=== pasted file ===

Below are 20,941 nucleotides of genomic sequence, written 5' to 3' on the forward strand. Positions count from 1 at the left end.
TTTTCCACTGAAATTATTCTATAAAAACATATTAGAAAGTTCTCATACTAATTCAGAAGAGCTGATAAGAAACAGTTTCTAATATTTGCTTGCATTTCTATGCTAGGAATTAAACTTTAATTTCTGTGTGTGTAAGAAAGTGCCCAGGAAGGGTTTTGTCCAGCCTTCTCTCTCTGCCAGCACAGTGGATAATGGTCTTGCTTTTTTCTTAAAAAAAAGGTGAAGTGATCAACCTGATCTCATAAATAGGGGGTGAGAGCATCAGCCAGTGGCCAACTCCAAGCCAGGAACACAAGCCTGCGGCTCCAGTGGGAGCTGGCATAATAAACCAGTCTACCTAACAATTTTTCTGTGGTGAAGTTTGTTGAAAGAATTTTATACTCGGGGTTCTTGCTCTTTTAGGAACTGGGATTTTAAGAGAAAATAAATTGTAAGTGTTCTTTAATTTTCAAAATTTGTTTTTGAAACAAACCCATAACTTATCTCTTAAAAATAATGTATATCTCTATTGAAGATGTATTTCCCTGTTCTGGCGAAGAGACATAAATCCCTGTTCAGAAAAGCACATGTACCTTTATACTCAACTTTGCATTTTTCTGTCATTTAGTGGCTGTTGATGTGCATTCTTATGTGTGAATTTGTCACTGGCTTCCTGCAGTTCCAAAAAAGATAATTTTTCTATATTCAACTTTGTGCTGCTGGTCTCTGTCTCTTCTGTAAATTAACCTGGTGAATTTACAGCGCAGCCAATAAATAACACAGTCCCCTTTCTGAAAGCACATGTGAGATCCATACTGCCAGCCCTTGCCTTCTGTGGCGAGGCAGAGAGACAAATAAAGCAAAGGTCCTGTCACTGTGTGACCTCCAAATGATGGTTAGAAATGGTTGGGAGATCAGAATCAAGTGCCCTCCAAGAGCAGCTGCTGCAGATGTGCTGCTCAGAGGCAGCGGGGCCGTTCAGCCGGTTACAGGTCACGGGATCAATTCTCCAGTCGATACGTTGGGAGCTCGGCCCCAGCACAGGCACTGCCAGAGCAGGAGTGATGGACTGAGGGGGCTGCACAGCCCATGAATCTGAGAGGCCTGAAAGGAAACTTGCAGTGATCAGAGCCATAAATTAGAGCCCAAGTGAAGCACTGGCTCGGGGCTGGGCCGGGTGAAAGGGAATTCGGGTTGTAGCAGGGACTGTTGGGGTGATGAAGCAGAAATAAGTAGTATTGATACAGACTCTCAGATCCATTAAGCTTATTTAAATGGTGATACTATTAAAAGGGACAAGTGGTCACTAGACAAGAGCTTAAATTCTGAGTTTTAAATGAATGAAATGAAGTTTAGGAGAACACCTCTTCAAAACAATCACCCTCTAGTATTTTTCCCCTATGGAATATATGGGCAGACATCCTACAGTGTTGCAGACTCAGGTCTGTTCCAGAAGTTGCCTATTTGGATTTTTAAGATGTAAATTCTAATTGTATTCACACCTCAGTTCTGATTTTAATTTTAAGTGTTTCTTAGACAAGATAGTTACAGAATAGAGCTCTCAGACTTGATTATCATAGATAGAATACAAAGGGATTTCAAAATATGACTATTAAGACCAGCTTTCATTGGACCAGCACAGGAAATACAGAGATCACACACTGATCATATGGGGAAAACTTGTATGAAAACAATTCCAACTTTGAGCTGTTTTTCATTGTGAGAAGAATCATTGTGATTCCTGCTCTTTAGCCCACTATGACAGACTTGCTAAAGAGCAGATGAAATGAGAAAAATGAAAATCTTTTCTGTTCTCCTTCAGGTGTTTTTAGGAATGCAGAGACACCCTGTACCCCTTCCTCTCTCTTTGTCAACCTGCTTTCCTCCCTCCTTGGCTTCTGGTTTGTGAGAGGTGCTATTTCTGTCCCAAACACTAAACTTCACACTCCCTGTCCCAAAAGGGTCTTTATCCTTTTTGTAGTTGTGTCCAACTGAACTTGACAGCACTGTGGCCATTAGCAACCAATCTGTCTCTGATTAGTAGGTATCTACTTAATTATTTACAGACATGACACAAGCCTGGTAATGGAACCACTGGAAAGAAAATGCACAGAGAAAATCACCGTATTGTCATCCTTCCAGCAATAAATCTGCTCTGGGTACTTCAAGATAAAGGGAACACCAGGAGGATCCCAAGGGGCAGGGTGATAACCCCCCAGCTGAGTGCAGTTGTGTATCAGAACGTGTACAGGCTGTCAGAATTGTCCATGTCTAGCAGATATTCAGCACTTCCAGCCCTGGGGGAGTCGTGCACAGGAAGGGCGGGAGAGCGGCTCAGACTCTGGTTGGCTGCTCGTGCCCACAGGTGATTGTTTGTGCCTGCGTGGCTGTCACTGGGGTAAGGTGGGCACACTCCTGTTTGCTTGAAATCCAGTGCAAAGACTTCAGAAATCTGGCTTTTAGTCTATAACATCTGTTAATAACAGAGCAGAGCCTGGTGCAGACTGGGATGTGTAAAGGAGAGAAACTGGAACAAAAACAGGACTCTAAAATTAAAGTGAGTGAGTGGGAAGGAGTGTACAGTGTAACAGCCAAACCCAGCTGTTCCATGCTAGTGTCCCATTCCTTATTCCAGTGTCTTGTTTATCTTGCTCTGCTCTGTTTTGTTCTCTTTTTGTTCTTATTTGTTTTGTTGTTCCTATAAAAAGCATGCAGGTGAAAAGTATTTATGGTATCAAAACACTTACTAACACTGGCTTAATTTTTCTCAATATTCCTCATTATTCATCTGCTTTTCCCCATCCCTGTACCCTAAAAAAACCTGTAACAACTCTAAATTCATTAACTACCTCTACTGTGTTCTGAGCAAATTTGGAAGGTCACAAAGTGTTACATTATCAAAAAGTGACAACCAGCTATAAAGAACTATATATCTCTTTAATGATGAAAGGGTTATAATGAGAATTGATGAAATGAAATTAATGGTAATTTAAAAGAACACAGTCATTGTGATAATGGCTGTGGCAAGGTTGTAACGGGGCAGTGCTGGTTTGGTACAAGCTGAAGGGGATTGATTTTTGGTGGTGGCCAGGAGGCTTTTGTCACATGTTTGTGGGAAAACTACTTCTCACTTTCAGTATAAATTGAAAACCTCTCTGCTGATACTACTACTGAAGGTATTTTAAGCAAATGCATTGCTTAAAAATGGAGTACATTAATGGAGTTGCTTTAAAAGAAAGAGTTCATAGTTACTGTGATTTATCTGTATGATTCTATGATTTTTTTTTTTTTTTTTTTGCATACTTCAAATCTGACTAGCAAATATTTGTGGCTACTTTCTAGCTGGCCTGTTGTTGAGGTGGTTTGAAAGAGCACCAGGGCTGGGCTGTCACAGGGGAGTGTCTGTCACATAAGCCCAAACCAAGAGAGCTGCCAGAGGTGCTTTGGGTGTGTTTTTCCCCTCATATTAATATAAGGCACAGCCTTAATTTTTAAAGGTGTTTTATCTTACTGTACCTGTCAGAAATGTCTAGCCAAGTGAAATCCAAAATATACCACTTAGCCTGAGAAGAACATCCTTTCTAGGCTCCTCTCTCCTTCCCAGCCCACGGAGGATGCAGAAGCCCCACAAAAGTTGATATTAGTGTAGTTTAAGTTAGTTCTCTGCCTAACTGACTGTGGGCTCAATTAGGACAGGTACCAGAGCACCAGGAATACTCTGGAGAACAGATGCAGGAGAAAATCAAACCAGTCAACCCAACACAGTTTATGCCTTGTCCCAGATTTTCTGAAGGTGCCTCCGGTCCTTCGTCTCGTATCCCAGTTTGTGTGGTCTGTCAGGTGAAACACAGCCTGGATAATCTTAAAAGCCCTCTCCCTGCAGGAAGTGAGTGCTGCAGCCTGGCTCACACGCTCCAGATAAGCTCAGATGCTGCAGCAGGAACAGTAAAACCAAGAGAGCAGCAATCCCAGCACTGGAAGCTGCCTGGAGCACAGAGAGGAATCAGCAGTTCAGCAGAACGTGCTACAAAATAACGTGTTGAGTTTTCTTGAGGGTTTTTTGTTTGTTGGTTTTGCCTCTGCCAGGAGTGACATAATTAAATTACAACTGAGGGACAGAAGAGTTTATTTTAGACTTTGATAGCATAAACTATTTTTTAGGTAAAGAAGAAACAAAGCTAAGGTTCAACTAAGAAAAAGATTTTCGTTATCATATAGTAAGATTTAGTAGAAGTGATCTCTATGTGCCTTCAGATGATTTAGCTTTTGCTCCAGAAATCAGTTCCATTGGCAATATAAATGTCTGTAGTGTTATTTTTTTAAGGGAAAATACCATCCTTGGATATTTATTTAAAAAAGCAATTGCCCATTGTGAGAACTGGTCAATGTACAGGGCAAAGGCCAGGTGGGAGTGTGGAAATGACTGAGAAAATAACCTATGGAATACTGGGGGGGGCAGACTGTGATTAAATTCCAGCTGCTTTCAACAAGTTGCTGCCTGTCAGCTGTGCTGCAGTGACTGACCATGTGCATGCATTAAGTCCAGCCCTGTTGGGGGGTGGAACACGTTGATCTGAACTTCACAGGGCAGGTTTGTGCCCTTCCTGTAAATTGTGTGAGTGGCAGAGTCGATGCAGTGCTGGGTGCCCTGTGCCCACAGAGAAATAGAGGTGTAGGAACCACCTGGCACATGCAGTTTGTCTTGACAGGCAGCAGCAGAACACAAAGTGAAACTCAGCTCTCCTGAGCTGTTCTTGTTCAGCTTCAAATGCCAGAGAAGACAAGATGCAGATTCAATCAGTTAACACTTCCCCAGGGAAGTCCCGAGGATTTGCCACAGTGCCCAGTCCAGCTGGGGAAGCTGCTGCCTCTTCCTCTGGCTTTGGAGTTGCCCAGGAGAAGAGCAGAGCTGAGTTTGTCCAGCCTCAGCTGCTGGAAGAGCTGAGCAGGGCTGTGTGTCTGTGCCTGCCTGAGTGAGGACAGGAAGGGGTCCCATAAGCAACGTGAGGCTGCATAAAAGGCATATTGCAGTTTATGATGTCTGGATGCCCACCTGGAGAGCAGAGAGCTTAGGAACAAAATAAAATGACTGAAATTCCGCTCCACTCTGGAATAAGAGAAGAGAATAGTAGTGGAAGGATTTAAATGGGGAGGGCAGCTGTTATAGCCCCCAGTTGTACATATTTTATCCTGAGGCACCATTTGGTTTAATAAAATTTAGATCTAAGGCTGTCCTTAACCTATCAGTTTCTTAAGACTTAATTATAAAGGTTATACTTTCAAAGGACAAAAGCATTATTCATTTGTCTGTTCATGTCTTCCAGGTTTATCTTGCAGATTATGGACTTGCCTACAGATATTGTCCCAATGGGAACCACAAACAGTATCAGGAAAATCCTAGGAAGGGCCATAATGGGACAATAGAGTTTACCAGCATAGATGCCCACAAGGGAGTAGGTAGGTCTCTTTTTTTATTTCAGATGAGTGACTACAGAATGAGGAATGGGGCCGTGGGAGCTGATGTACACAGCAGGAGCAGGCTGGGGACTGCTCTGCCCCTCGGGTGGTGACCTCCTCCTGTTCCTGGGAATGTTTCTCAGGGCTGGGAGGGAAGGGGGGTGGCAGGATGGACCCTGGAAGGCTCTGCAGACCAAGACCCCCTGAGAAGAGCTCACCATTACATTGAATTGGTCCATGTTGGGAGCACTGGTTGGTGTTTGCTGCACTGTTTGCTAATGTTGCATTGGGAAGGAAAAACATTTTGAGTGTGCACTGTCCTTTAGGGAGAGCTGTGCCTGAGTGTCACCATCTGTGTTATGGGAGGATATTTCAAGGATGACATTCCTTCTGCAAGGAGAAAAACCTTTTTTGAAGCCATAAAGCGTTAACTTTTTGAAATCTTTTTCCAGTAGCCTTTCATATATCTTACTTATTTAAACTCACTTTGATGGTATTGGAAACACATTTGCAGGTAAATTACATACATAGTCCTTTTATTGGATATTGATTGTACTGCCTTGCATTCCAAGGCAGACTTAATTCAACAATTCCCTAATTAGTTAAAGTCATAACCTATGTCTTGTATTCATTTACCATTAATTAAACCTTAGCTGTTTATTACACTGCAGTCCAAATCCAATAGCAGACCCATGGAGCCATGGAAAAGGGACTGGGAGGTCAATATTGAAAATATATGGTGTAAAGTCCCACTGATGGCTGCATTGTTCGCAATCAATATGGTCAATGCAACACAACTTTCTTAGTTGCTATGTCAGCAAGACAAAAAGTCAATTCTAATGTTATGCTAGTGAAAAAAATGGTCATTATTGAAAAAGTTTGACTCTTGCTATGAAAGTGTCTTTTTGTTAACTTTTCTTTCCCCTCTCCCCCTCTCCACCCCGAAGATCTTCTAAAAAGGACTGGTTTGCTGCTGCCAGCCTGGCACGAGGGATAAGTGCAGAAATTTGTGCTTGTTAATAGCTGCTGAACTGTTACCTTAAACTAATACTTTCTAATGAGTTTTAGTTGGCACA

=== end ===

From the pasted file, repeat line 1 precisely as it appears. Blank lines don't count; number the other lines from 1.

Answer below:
Below are 20,941 nucleotides of genomic sequence, written 5' to 3' on the forward strand. Positions count from 1 at the left end.